“An accurate definition of the self is impossible. You are more than you realize, more than you can define. And the more time you spend trying to nail down the definition, the less time you spend living right now… Your past is not your identity… You, living now, is your identity.” ~ George Lawrence-Ell, The Invisible Clock….
Many of us have an innate desire to be in control of our lives. But to be in control, we must also understand ourselves completely, and this leads many individuals into spending countless hours trying to figure themselves out. Perhaps this can also be attributed to a desire for safety and consistency, a sense of fear of the unknown, or even perhaps a feeling of anxiety towards our very existence. Nevertheless, many of us tend to feel that if we can define ourselves–our life, our death, and our purpose–we will have the answers that we seek in this life. Yet many great philosophers have already discovered and shared with us that there is no need to stop and take a snapshot of who we are–such a picture will always be incomplete and unfulfilling. Instead, we are inspired to create who we are by living out our identity each day of our lives.
I recently overheard some wonderful advice given to a young woman who had issues with her looks and was getting down on herself. The individual mentioned some beautiful advice about accepting yourself completely–flaws and all–that reminded me of a quote by Henry Kissinger: “Accept everything about yourself, and I mean everything. You are you and that is the beginning and the end–no apologies, no regrets.” And I think this is key to living our lives to the fullest–for if we can learn to accept ourselves completely, we will spend less time trying to uncover or capture our identities, and spend more time adding meaning and purpose into our lives in the here and now.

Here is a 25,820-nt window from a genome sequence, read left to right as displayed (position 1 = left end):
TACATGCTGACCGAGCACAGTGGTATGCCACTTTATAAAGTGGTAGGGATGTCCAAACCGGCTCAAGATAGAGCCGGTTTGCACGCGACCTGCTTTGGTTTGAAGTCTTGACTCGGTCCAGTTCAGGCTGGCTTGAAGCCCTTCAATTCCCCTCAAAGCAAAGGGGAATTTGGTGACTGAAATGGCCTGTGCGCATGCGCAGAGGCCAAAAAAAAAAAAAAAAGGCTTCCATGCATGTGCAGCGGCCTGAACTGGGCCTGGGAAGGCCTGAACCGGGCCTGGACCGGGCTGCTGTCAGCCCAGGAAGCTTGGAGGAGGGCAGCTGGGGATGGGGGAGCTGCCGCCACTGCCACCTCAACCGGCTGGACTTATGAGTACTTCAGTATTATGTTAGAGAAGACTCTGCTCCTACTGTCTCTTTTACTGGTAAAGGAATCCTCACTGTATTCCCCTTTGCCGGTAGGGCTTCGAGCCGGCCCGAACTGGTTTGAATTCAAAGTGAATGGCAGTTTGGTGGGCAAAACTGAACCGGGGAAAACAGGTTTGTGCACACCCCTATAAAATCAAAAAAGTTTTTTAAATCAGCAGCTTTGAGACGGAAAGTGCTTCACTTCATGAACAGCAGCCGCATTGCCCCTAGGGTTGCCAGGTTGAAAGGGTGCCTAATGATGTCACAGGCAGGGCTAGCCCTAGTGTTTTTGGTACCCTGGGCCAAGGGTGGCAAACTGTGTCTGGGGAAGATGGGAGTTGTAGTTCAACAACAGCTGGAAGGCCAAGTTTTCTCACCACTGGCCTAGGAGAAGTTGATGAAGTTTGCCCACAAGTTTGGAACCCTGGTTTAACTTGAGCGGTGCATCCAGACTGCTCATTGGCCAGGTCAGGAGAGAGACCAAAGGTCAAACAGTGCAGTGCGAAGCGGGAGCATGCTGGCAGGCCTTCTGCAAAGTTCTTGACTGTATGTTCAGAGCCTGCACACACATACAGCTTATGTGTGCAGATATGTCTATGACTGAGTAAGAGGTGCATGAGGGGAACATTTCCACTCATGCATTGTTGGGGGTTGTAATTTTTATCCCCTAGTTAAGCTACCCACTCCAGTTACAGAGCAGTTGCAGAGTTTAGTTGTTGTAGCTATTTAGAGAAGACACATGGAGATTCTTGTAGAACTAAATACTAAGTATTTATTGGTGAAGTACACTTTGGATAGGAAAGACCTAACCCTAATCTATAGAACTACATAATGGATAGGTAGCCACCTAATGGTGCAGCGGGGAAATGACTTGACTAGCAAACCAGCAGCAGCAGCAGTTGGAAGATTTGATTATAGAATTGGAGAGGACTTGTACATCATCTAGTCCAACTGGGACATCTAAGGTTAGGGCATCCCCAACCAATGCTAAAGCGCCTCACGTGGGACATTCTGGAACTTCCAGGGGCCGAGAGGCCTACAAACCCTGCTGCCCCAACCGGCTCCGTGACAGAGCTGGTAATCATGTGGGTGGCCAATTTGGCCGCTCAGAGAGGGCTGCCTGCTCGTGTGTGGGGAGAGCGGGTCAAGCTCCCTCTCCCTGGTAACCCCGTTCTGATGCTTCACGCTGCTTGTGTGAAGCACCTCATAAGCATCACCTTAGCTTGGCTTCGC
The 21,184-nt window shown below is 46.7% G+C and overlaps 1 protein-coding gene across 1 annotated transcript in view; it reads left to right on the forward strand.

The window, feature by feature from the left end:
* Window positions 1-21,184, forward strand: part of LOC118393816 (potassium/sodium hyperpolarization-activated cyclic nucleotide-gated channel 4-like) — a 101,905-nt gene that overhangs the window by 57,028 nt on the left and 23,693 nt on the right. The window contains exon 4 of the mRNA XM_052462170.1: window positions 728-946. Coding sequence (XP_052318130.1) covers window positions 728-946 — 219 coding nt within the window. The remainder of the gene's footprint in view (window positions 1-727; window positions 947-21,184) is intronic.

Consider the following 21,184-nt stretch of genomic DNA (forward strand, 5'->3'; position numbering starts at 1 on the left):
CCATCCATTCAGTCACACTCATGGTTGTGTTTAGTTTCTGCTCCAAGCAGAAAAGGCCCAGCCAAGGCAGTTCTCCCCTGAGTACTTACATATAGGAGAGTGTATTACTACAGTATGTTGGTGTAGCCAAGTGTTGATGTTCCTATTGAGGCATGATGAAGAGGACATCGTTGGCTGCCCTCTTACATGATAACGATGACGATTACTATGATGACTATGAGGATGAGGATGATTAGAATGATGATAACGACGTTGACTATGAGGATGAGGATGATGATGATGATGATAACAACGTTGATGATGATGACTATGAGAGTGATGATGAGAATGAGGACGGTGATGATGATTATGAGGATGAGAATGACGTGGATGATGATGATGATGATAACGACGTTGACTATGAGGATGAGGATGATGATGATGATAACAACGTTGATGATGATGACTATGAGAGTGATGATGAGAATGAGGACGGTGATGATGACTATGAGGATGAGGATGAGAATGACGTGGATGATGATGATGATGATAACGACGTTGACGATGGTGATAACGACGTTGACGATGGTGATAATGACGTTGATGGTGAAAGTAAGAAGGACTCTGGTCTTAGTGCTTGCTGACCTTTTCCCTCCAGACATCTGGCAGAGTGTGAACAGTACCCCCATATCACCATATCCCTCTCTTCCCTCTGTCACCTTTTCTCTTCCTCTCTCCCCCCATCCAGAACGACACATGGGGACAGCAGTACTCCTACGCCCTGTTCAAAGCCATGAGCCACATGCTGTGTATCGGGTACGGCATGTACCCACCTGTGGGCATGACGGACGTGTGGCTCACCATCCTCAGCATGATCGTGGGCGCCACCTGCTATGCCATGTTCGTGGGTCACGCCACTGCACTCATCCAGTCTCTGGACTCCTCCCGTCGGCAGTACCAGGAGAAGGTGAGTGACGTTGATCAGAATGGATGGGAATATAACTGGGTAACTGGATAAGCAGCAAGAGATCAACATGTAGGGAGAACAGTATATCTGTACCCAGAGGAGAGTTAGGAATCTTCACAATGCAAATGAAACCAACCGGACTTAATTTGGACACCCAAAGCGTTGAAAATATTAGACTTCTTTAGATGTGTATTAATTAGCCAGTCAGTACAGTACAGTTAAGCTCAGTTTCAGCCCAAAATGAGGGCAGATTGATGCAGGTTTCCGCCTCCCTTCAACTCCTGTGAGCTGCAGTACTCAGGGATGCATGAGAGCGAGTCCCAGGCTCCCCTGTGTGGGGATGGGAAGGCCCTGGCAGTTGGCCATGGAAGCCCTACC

If we look close enough, we will be able to see reflections of who we are in the things we do and say, the people we interact with, the hobbies we fill up our free time with, the things we like and dislike, and the passions we pursue. And although we may not be able to see a complete image of who we are, or know the exact composition of everything behind what we see on the surface, we will certainly see some important aspects of who we are and we should be able to see positive and fulfilling personal growth.
Concentrate on living fully in the present.
Questions to consider:
Why do you think we get the urge to “define” ourselves? Can this be healthy? How can we ensure we do not let it detract us from living our lives?
What makes up your true identity?
How can you go about learning more about yourself without trying to completely define who you are?
For further thought:
“How can you develop a self-concept linked to your untapped potential? First, you can decide on the kind of life you would like to lead in ten or fifteen years. This will give you a standard for making decisions about current activities and will reduce the inclination to compare yourself unfavorably to others. Learn to ask, “How would I handle this situation were I the person I hope to become?” And then take action in line with your vision.” ~ Ari Kiev, A Strategy for Daily Living